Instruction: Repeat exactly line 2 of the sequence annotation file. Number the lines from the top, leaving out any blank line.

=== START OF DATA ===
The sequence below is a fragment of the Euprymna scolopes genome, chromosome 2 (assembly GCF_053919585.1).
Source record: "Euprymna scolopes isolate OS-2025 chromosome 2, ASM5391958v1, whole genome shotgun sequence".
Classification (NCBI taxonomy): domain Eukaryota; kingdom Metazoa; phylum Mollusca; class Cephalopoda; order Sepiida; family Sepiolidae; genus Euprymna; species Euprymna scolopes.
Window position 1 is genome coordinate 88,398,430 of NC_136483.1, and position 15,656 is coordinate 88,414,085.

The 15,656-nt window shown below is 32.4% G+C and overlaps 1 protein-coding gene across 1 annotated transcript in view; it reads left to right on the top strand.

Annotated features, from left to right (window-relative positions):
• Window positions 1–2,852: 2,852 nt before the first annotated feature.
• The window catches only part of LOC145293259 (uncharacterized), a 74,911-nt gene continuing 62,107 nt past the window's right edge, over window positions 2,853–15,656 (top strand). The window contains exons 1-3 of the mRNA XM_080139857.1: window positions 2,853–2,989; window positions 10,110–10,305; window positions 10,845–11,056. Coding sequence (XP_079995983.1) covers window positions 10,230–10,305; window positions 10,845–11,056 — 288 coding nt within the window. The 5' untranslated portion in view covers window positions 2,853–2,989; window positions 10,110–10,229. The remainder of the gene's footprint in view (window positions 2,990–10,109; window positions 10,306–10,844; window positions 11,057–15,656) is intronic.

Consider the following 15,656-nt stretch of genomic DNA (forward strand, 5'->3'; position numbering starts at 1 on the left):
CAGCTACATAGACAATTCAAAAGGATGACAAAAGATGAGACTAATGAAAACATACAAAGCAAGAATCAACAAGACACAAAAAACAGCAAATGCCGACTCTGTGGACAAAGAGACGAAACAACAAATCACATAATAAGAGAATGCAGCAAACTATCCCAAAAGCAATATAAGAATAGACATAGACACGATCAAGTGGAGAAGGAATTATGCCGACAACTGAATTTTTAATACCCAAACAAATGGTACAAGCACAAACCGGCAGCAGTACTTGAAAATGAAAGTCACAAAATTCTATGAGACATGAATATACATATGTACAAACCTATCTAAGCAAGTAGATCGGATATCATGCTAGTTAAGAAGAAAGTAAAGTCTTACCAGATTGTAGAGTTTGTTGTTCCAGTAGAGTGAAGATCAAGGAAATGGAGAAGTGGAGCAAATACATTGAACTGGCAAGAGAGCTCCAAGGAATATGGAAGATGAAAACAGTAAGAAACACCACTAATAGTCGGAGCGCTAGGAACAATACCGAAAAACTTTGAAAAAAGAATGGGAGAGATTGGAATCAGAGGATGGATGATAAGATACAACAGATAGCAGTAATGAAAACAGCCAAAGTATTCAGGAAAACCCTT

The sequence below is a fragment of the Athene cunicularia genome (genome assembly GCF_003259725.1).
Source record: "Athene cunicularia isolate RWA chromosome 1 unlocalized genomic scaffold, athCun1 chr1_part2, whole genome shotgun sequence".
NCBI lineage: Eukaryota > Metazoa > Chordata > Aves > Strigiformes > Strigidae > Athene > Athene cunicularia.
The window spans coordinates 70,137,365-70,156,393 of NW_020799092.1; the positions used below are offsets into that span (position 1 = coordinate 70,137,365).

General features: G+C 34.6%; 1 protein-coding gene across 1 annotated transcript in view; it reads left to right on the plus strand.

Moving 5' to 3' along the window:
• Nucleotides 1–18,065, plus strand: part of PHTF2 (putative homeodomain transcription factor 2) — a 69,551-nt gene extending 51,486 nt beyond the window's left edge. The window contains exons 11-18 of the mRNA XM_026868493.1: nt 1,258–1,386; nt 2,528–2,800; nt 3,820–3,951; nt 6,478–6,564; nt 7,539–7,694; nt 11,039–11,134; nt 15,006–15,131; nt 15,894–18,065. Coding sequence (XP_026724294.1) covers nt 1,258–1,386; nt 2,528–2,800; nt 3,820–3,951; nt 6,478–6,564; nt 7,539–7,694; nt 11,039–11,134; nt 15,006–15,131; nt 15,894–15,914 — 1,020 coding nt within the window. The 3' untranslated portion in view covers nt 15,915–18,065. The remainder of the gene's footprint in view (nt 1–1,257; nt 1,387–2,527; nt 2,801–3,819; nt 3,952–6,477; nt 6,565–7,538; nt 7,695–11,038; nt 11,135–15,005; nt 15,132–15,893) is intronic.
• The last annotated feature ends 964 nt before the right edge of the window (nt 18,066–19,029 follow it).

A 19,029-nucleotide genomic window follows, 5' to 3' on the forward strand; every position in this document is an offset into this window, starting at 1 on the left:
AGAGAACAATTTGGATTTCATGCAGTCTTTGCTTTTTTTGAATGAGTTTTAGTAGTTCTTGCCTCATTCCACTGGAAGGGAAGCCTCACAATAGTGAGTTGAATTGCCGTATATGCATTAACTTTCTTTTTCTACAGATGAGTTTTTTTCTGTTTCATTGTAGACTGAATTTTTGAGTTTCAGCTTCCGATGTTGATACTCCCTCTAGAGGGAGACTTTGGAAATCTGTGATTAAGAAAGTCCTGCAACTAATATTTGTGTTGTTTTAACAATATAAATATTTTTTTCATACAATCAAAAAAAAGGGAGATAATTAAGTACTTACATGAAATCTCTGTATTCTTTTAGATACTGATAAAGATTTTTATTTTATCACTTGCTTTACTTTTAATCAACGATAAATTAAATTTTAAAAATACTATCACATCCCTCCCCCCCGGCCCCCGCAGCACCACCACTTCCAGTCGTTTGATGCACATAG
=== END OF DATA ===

Source record: "Euprymna scolopes isolate OS-2025 chromosome 2, ASM5391958v1, whole genome shotgun sequence".